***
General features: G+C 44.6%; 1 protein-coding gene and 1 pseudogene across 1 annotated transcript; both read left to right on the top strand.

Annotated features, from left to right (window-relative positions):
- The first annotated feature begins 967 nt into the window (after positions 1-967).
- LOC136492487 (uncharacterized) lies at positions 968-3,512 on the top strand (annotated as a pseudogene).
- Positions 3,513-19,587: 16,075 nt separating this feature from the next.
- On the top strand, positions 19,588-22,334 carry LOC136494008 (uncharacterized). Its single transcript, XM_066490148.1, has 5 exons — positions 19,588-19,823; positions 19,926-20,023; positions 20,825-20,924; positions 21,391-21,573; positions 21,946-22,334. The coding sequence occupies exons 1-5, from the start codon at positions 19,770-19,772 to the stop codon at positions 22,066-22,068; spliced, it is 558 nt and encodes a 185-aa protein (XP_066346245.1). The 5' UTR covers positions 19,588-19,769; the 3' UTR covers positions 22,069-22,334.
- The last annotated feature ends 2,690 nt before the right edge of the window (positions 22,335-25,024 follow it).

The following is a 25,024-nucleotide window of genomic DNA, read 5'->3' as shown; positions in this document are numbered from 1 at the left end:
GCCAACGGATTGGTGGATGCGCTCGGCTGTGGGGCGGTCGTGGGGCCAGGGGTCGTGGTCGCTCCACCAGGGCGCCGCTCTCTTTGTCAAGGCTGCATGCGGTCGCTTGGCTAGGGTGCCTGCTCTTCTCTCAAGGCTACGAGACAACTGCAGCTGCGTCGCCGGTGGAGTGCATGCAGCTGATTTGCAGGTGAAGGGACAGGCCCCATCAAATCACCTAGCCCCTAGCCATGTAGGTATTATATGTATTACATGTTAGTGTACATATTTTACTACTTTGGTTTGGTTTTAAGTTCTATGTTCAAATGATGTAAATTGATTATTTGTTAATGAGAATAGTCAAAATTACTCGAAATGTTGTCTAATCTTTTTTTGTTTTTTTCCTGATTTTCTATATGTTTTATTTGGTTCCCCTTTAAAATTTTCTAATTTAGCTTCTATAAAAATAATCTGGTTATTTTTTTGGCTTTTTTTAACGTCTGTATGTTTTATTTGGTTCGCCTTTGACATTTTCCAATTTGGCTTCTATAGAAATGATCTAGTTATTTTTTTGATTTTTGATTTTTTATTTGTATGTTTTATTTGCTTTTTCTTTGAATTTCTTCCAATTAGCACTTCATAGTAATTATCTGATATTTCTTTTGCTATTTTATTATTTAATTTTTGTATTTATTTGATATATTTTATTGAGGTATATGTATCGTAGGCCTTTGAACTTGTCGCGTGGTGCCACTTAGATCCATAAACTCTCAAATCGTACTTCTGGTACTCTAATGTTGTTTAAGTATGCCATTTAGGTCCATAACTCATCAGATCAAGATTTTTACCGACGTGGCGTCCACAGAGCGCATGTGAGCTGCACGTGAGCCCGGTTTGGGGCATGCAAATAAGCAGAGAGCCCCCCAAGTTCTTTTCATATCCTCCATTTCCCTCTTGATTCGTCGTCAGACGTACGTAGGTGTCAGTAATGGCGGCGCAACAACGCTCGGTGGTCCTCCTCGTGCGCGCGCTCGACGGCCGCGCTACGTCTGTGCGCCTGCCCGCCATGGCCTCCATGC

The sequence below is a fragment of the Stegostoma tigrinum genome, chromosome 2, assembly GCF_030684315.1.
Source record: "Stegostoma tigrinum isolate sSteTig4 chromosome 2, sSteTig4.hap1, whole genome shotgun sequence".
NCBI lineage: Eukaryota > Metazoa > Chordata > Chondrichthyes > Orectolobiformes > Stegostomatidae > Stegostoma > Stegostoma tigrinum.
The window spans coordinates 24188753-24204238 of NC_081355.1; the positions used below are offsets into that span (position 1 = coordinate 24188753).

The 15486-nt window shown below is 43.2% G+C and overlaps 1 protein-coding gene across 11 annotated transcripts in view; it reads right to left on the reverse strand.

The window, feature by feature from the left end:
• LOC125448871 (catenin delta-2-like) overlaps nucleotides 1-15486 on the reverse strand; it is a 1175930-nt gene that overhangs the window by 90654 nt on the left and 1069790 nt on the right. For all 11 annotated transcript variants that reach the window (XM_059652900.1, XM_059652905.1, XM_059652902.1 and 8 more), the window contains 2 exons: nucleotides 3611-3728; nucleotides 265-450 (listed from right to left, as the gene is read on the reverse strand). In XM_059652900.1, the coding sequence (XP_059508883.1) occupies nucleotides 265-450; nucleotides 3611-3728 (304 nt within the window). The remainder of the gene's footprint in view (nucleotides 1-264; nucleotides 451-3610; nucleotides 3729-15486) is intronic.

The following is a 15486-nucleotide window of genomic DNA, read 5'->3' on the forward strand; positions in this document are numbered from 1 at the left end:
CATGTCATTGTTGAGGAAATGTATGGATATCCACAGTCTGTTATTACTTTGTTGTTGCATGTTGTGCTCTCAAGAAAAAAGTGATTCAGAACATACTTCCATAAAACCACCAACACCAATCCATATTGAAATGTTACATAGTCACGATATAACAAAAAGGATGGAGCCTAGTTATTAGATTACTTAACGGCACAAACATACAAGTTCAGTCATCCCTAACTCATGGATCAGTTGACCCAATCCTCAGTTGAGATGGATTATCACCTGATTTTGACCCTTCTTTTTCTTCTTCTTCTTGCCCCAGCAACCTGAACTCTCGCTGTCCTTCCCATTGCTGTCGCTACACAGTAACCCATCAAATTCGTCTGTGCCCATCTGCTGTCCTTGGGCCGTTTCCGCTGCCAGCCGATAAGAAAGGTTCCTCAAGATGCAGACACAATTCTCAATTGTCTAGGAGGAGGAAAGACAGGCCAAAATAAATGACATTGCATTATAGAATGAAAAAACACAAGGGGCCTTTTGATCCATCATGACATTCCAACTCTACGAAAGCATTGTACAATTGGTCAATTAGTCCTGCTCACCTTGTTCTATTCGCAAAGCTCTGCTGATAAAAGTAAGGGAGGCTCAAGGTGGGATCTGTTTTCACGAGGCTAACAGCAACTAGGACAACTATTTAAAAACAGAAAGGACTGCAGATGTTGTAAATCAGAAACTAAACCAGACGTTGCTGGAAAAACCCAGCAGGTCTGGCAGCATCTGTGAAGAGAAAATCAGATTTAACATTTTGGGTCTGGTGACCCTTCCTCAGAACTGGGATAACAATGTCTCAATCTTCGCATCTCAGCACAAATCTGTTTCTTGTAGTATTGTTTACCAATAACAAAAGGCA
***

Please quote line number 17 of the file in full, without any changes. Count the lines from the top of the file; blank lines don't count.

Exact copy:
The following is a 15486-nucleotide window of genomic DNA, read 5'->3' on the forward strand; positions in this document are numbered from 1 at the left end: